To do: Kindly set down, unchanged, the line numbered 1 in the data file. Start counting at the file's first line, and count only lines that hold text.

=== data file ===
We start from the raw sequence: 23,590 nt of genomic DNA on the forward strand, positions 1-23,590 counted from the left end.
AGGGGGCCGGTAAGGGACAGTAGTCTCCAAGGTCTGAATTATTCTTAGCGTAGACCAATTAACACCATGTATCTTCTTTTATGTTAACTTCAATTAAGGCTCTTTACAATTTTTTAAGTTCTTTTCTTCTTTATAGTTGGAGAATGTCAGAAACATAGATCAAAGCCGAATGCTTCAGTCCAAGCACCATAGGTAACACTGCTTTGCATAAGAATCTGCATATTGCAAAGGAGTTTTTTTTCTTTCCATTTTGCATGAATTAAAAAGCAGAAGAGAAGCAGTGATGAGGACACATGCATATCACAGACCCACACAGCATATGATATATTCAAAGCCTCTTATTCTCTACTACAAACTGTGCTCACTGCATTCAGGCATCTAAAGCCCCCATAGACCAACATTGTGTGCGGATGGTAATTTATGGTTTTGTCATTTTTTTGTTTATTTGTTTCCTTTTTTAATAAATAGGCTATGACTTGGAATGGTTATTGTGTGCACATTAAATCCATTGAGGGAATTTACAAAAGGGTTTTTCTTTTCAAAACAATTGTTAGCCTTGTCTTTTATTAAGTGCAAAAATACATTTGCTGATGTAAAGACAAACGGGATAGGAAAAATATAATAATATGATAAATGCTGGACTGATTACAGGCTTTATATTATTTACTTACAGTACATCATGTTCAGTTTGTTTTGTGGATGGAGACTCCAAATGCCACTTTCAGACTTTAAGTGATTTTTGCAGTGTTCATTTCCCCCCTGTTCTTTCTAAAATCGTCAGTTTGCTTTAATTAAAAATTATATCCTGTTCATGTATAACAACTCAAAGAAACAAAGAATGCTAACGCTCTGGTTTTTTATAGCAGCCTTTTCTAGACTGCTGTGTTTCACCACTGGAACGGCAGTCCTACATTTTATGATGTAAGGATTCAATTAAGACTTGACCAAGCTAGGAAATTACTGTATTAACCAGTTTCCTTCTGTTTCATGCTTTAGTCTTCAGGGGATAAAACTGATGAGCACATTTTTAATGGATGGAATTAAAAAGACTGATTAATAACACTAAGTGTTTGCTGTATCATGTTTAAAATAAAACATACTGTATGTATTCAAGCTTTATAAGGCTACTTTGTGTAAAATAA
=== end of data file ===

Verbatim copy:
We start from the raw sequence: 23,590 nt of genomic DNA on the forward strand, positions 1-23,590 counted from the left end.